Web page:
Indignant Senility is one of the many projects of Portland, Oregon artist Pat Maherr, who initially gained some recognition with his Chopped & Screwed hip-hop experiments Expressway Yo-Yo Dieting and DJ Yo-Yo Dieting. But where those projects displayed a -perhaps involuntarily- amusing, yet definitely progressive deconstruction of the archetypes of modern hip-hop, Indignant Senility is an altogether more unfathomable beast.
Maherr’s first album under the IS moniker was Plays Wagner, on which he took used and over-used LPs of the great German composer’s work and pushed them through a waterfall of effects, resulting in an unsettling drone soup out of which sudden bursts of classical melody were rare rays of light in a torrid catalogue of shadows. Inevitably, such a focus on vinyl drew often unfavourable comparisons with Philip Jeck and The Caretaker, so it’s reassuring to find that on Consecration of the Whipstain (surely a strong contender for the title of most peculiar album title of the year), Maherr has put all that behind him and found his own voice.
If anything, Consecration of the Whipstain sees Indignant Senility tracking back slightly to take in a bit of the DJ Screw attitude (Screw-titude?) that made Expressway Yo-Yo Dieting’s Bubblethug (2010, Weird Forest) such a triumph. The clearest indication of this lies in the murky, incomprehensible vocal snippets that crop up here and there across the album, from the creepy muttered utterances on ‘Waking Extirpation’ to the ghostly choirs that hesitantly punctuate ‘No One (Elapsed)’. Rather ironically, Consecration of the Whipstain seems to hone in on the haunted vibe that characterises the best Caretaker records, whilst simultaneously and completely throwing off the sense of derivation that dogged Plays Wagner. As such, on ‘No One (Elapsed)’ – a truly evocative track title, it must be noted – Maherr’s dense clouds of digital murk recede to make way for elusive swirls of distant strings playing melancholy melodies before disappearing back into the ether. Rather than focus on them, Maherr lets them dissolve, making them truly ghostly. The track packs a potent emotional punch, yet also remains tantalisingly intangible, like memories that refuse to stay in focus.
Despite allowing such nostalgic fare to fade in and out of his album, Pat Maherr is no sentimentalist. Consecration of the Whipstain may have its moments of elegant mystery and impalpable emotion, but when it does surge into focus, it’s one scary beast. Type Records, surely on of the best labels around at the moment, has made a habit lately of releasing material that taps into the dark pits of the world in ways that Ian Curtis or Boyd Rice could only have dreamed of. From Xela’s In Bocca al Lupo to William Fowler Collins’ New Mexican nightmare Perdition Hill Radio, via the icy claustrophobia of Svarte Greiner’s Kappe, Type have given free rein to artists wanting to explore the nocturnal, the histrionic and the funereal with morbid abandon. In this context, Consecration of the Whipstain feels like another chapter in Type’s glorious book of horrors. ‘Color Absolution’, for example, is dominated by a dirge-like organ tone that drifts along underneath Maherr’s fog-like drones, as if the Phantom of the Opera had upped sticks to Oregon, organ and all, and was playing a dismal solo lament from on top of an abandoned building in downtown Portland during a rainstorm. Ok, so that’s a rather contrived image, but it does go some way to conveying the way the music of Indignant Senility can so expertly balance the forlorn and the nocturnal. Towards the end of the track, Maherr comprehensively dispenses with any banal comparisons with hauntology by dumping a hideous (in the best possible sense of the word) lump of crackling noise all over the track, submerging the hesitant melodies under a shovel load of gravelly mulch. When the elegiac strings and ambience return, it’s as if they’ve been definitively perverted, their grace coloured by unavoidable nightmarish hues. If hauntology has seemed a tad saccharine of late, Indignant Senility drags it back into the post-noise underground it emerged from.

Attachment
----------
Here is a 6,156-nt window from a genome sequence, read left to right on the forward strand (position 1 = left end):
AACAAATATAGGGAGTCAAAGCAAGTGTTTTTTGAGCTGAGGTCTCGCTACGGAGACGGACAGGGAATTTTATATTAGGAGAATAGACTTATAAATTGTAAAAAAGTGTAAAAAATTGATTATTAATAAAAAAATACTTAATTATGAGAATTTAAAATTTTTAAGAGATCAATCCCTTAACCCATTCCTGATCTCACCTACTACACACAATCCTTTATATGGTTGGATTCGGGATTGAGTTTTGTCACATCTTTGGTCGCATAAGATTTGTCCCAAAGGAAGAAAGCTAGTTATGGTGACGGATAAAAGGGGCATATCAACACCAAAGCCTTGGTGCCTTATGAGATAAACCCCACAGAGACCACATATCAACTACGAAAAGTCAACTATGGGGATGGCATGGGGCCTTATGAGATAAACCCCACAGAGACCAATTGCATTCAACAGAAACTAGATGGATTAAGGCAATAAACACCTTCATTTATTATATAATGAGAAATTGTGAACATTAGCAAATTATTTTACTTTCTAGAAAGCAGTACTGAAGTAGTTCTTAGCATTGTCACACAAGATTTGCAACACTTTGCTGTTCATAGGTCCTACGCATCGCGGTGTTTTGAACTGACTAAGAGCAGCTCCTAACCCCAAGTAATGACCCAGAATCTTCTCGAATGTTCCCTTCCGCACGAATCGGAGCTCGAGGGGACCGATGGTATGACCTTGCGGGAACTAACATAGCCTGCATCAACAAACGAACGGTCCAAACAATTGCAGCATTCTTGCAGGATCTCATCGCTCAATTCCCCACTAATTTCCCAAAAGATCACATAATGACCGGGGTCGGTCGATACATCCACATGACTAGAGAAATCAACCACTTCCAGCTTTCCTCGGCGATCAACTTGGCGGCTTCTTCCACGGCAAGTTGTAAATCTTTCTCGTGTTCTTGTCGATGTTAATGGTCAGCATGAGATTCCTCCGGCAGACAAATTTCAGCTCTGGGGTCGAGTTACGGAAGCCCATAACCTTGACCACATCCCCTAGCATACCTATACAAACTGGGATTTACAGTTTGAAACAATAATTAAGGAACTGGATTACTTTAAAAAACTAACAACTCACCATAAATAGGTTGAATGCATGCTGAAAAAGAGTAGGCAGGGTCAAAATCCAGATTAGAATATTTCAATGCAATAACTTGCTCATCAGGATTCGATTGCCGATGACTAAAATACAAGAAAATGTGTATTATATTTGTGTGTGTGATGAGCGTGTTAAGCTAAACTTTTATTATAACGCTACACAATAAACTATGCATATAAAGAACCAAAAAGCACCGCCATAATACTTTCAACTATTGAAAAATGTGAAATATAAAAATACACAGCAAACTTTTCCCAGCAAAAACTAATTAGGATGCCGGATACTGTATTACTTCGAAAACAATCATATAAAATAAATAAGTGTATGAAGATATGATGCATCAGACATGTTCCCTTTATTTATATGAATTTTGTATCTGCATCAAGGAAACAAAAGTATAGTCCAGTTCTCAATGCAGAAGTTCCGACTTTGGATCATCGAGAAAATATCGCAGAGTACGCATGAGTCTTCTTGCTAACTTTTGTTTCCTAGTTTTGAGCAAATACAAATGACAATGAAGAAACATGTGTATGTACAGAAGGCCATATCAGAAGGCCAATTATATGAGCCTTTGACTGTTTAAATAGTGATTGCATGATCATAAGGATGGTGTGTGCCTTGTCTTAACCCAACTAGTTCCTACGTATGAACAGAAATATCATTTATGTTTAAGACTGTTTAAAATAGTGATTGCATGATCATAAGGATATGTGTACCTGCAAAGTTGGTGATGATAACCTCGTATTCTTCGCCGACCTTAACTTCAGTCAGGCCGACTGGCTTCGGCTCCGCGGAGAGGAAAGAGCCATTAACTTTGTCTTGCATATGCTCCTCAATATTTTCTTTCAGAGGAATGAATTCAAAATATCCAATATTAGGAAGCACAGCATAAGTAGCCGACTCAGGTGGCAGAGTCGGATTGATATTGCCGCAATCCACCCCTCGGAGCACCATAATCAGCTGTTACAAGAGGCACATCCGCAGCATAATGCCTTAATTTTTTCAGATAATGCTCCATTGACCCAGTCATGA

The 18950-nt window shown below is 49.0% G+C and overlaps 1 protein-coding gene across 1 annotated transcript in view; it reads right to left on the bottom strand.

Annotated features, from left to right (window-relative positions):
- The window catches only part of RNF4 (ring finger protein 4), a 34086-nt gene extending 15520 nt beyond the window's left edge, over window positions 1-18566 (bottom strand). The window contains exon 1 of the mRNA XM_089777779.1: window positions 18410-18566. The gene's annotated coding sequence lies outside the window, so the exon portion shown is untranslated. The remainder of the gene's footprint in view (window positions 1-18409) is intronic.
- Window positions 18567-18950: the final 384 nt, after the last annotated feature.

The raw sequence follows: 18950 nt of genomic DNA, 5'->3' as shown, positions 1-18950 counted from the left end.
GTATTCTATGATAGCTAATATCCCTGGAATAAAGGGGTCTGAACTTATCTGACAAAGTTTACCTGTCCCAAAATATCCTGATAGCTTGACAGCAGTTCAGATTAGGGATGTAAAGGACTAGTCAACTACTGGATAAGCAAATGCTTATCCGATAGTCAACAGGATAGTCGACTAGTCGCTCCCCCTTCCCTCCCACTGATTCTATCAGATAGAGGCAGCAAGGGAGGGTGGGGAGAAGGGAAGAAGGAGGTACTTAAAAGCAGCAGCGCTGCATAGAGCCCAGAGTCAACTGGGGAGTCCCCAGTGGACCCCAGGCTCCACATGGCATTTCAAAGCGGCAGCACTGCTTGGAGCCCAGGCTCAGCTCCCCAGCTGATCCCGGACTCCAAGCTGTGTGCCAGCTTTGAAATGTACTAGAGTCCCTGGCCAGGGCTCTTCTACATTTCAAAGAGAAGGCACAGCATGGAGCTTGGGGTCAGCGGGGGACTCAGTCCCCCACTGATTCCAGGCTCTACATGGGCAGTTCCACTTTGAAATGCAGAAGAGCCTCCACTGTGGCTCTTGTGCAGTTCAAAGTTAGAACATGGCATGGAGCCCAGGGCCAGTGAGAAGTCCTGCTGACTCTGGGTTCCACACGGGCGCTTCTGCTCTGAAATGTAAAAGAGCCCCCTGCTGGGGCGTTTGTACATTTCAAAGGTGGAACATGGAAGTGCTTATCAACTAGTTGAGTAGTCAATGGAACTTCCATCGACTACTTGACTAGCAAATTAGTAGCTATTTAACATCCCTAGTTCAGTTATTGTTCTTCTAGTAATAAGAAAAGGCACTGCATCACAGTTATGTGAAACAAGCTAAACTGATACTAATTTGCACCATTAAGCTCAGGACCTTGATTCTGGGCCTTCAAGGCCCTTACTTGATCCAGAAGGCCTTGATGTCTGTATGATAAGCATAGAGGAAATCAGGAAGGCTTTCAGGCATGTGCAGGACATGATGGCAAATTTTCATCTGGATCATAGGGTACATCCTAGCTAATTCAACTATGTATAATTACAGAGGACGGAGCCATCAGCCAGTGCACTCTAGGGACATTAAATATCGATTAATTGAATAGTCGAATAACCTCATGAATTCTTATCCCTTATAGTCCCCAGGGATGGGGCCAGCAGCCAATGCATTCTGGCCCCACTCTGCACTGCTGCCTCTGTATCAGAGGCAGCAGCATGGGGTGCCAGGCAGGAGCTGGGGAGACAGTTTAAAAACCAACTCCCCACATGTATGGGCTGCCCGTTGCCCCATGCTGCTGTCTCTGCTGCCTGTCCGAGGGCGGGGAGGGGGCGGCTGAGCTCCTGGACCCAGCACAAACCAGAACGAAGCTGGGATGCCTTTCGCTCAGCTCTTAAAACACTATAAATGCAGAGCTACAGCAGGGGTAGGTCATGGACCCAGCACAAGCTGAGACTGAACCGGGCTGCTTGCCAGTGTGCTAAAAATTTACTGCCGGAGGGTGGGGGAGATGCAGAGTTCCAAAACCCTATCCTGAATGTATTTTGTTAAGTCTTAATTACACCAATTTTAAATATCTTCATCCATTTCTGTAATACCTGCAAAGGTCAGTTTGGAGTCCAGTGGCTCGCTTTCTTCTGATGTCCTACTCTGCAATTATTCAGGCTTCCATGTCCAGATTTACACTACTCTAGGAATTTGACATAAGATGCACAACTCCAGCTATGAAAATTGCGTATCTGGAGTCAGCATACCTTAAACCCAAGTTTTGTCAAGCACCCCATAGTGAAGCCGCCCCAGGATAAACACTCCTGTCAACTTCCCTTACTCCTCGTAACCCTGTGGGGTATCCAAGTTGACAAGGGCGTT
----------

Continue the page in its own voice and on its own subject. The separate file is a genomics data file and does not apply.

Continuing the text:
So is Consecration of the Whipstain a wondrous slice of “memory music” or a terrifying avalanche of “horror music”, in the vein of the aforementioned Xela or Svarte Greiner? Thankfully, it’s both and neither. For sure, there are moments on Maherr’s latest that will leave you unsettled and even afraid, but at the same time there’s something elegiac in the way long lost tunes seem to fight their way to the surface of the mix, in the same way that the submerged notes of ‘Autumn’ on Gavin Bryars’ Sinking of the Titanic somehow manage to turn that album’s sense of sadness into hope. Consecration of the Whipstain is a strong, unflinching statement by an artist increasingly on top of his game. Whilst it may be a troubling listen, it’s also unerringly moving.
Stream the album on the Type website.